By CLIFF BRUNT
Note: The author covered the Pacers for The Associated Press for seven years and continues to cover the team for Indy Sports Legends.
Frank Vogel is just Daddy to his daughters, Alexa and Arianna.
After leading the Indiana Pacers to the second round of the NBA playoffs and finishing third in the NBA Coach-of-the-Year balloting, Vogel was caught being an average Joe on Friday. I spotted him hanging out and having fun with his kids, his wife and his mother-in-law at Snapperz in Carmel.
Yep, instead of watching film, he was wearing a t-shirt and cargo shorts, expressing a mix of wonder and frustration about the fact that the mechanical hand wouldn’t pick up the furry little toy his daughter so desperately wanted.
I shared that I had pondered the same thing, though I can proudly say I have won a few of those toys for my kids. Regardless, those machines are an excuse for perfectly sane people to waste their money. Sounds like free agency, but I digress. And for the record, I think the Pacers spent their money wisely, much more so than many other teams.
So, how did the unscheduled meeting happen?
On a whim, I planned to take my kids and meet up with my friend, Craig Dragash, and his son, Vaughn. Once we got there, within the first five minutes of arriving, Craig, Frank and I were just hanging out like three dads trying to figure out which way was up.
The situation offered an example of Vogel’s charm. He is a genuine person. I didn’t even see him at first because I was so focused on my own kids. He called out to me. There was no crowd around him, and the only attention he got might have come from the fact my voice involuntarily went up a few levels because I was so shocked to see him.
I was equally shocked that no one recognized him. Can you imagine Phil Jackson, Gregg Popovich, Doc Rivers or even Rick Carlisle walking into a Snapperz without getting mobbed? No way.
Since I had him there with no other reporters around, I got a sudden urge to ask Vogel if he still thought the Miami Heat were soft, but I somehow repressed it. On this day, he was soft. In a good way.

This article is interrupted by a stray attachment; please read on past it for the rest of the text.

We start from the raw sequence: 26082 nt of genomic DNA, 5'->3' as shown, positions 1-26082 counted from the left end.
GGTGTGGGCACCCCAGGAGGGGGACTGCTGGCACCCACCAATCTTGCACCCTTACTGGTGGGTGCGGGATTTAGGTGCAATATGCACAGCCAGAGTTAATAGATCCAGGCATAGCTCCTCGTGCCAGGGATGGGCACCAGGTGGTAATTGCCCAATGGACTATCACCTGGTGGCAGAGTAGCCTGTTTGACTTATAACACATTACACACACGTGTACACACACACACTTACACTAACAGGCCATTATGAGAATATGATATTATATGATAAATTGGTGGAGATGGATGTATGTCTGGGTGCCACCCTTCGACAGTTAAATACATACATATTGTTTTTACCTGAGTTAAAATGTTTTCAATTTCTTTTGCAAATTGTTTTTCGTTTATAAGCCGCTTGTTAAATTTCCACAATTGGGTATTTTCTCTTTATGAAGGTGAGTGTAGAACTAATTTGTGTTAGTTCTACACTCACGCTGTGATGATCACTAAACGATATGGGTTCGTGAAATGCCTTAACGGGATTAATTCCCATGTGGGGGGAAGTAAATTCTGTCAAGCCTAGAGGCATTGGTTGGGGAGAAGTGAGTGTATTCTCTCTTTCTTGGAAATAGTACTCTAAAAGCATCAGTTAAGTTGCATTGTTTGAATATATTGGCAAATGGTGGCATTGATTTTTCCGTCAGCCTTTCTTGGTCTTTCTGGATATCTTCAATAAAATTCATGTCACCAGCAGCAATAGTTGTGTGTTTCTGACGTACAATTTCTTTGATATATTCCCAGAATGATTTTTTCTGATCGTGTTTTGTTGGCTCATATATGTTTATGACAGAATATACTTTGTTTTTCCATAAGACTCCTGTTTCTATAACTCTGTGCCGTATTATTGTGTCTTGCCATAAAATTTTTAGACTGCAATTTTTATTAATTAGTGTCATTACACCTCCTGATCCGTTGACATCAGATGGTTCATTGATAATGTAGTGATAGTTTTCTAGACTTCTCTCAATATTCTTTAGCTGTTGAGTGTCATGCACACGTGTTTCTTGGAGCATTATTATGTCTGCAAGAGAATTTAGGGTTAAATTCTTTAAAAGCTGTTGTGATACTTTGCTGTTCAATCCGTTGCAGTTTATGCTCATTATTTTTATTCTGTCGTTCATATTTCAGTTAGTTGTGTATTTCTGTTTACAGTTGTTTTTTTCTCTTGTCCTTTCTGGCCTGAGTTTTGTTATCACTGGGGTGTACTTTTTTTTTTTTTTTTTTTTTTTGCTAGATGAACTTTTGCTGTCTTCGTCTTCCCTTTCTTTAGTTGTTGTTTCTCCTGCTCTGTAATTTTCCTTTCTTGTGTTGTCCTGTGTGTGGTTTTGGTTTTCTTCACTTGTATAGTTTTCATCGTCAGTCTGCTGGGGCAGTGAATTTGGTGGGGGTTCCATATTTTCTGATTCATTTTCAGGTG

I’m not silly enough to think this will happen again. One more season like the last one and he won’t be able to walk out his front door without cameras clicking. Frank won’t change, but the fans will.
Perhaps that’s why I wanted to immortalize the moment in print. It was rare, both in the fact that an NBA coach was just hanging out, and that he was so cool about it and treated my friend so well. Trust me, I’ve met a lot of people with egos in my career who would have acted like they never saw me. I now understand why his players call him a players’ coach and would walk the plank for him.
For the record, he looked like a natural as a parent. It’s clear he has real relationships with his daughters, and that’s good to see from someone in a role-model position in society.
There are other examples of strange, decent behavior that often go untold in the world of sports.
Once, while standing on the court after a non-conference game at Purdue’s Mackey Arena in 2005, I was getting ready to head home when I heard a voice from the seats. It was coach Matt Painter yelling to get my attention. And instead of just talking about basketball, he offered me a soda. I declined, but that conversation in an empty arena was a memory that was etched forever.
Or, there was the time I intervewed Roger Penske at the Indianapolis Motor Speedway in 2011. I went into his custom trailer for a one-on-one interview, and the next thing I know, he asked if I wanted something to drink and he brought me a Coke. The man is a billionaire and he brought me a Coke. Any one of the tons of people who would do anything for him could have gotten it for him, but he did it himself. From what I’ve been told, that humility and respect for others has a lot to do with his success in life. And, by the way, the empty Coke can is sitting in a case in my mancave as a reminder of the example he set that day.
I don’t mention these things to put people on pedestals for doing the kinds of things everyone who has been raised right should do. I mention them because there are too many examples out there of celebrities who think those sorts of things are beneath them.
Sorry, there is no breaking sports news in this story. It’s just a real story about good people, the kind that doesn’t get told enough in this world of gotcha journalism.